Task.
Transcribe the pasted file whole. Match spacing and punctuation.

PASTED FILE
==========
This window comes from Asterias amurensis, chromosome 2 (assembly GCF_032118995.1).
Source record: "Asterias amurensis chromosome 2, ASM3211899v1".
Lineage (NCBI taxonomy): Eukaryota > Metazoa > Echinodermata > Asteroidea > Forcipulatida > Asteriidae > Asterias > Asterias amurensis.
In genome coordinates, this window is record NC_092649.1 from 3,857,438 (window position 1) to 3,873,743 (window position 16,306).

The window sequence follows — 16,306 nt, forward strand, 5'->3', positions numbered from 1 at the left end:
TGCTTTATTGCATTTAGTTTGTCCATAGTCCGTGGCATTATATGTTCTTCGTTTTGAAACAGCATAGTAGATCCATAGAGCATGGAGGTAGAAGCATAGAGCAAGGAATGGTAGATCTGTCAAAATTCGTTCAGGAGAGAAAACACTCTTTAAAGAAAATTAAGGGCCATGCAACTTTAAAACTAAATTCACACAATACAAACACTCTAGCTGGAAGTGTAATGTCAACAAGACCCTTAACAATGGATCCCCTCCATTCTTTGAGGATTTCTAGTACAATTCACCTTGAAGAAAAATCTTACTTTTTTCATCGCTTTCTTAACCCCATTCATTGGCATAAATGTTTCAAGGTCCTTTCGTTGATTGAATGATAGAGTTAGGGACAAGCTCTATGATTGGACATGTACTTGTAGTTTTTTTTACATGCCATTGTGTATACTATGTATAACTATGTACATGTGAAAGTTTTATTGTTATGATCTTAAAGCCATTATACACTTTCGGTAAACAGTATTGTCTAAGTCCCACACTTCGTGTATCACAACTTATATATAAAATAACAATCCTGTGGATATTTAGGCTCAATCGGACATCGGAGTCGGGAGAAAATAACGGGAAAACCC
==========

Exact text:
This window comes from Asterias amurensis, chromosome 2 (assembly GCF_032118995.1).
Source record: "Asterias amurensis chromosome 2, ASM3211899v1".
Lineage (NCBI taxonomy): Eukaryota > Metazoa > Echinodermata > Asteroidea > Forcipulatida > Asteriidae > Asterias > Asterias amurensis.
In genome coordinates, this window is record NC_092649.1 from 3,857,438 (window position 1) to 3,873,743 (window position 16,306).

The window sequence follows — 16,306 nt, forward strand, 5'->3', positions numbered from 1 at the left end:
TGCTTTATTGCATTTAGTTTGTCCATAGTCCGTGGCATTATATGTTCTTCGTTTTGAAACAGCATAGTAGATCCATAGAGCATGGAGGTAGAAGCATAGAGCAAGGAATGGTAGATCTGTCAAAATTCGTTCAGGAGAGAAAACACTCTTTAAAGAAAATTAAGGGCCATGCAACTTTAAAACTAAATTCACACAATACAAACACTCTAGCTGGAAGTGTAATGTCAACAAGACCCTTAACAATGGATCCCCTCCATTCTTTGAGGATTTCTAGTACAATTCACCTTGAAGAAAAATCTTACTTTTTTCATCGCTTTCTTAACCCCATTCATTGGCATAAATGTTTCAAGGTCCTTTCGTTGATTGAATGATAGAGTTAGGGACAAGCTCTATGATTGGACATGTACTTGTAGTTTTTTTTACATGCCATTGTGTATACTATGTATAACTATGTACATGTGAAAGTTTTATTGTTATGATCTTAAAGCCATTATACACTTTCGGTAAACAGTATTGTCTAAGTCCCACACTTCGTGTATCACAACTTATATATAAAATAACAATCCTGTGGATATTTAGGCTCAATCGGACATCGGAGTCGGGAGAAAATAACGGGAAAACCC